First, we want to have one-stop shops in every country that can provide free impartial advice for energy upgrades to households and businesses, and we want to prioritise a neighbourhood approach so that communities can work together to reduce their bills and achieve savings with economies of scale.

Second, we have ambitious plans on electrification. We want to phase out the installation of heating units that use gas or oil, and electrify everything our heating needs, and yes, we need to reinforce the grid to make this happen. We want EV charging installations in all new buildings from 2025.

Third, a key element in the new law will be Minimum Energy Performance Standards for new buildings and upgrades, so that we are firmly on a glide-path to an A-rating for most buildings in the coming years. Of course, these are in place in Ireland for new builds, but many other countries do not have these. Of course, social safeguards will be required to protect tenants who may be at risk of renoviction.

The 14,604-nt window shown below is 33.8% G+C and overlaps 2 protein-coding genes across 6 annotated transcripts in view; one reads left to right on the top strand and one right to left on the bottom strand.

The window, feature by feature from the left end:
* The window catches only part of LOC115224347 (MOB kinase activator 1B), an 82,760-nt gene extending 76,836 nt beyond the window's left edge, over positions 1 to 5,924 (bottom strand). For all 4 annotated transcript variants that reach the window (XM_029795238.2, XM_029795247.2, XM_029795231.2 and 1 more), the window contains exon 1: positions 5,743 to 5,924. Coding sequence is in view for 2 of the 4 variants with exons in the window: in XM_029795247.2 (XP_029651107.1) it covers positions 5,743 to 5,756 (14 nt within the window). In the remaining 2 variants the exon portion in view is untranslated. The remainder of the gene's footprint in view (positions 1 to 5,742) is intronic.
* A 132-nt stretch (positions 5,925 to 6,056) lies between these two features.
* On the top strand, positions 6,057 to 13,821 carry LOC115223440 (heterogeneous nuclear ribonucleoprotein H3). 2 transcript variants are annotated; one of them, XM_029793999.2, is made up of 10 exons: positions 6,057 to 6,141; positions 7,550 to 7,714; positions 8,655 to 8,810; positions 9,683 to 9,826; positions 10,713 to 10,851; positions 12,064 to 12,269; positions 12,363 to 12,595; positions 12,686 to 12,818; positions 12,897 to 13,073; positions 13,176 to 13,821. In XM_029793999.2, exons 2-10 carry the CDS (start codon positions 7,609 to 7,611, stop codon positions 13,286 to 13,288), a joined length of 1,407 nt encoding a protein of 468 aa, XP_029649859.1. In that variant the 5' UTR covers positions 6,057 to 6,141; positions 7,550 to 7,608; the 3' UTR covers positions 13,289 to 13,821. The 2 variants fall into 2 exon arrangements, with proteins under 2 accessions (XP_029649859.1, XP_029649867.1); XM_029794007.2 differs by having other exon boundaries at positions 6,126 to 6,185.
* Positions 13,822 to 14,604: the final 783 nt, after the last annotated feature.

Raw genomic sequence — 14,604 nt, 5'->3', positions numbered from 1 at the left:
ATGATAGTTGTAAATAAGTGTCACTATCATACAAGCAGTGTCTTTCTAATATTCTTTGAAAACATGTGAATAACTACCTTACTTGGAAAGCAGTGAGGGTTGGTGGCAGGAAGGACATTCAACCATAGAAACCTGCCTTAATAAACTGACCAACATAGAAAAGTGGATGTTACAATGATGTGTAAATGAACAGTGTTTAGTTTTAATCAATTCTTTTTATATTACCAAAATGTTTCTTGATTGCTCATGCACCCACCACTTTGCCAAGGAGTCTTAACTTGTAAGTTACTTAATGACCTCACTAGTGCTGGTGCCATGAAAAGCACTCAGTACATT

Fourth, we have pushed for all new buildings to be Zero Emission Buildings by 2025 for residential, < 60 kW/m2 pa, but using renewable sources either generated on site; from renewable energy communities; or from district heating systems. We want existing buildings to achieve a C rating by 2030, though this target may be pushed back in the political discussions that we are having. The key moment to undertake works is at the trigger point when a building is sold or leased. We of course differentiate between existing and new buildings, public and private, housing, and other uses and have different targets accordingly. We know there are bottlenecks and shortages in terms of skills, and materials, but these will reduce over time. We also know it will create jobs, perhaps half a million by the end of the decade and these are professional, skilled, and unskilled jobs that will support local and regional economies across the EU.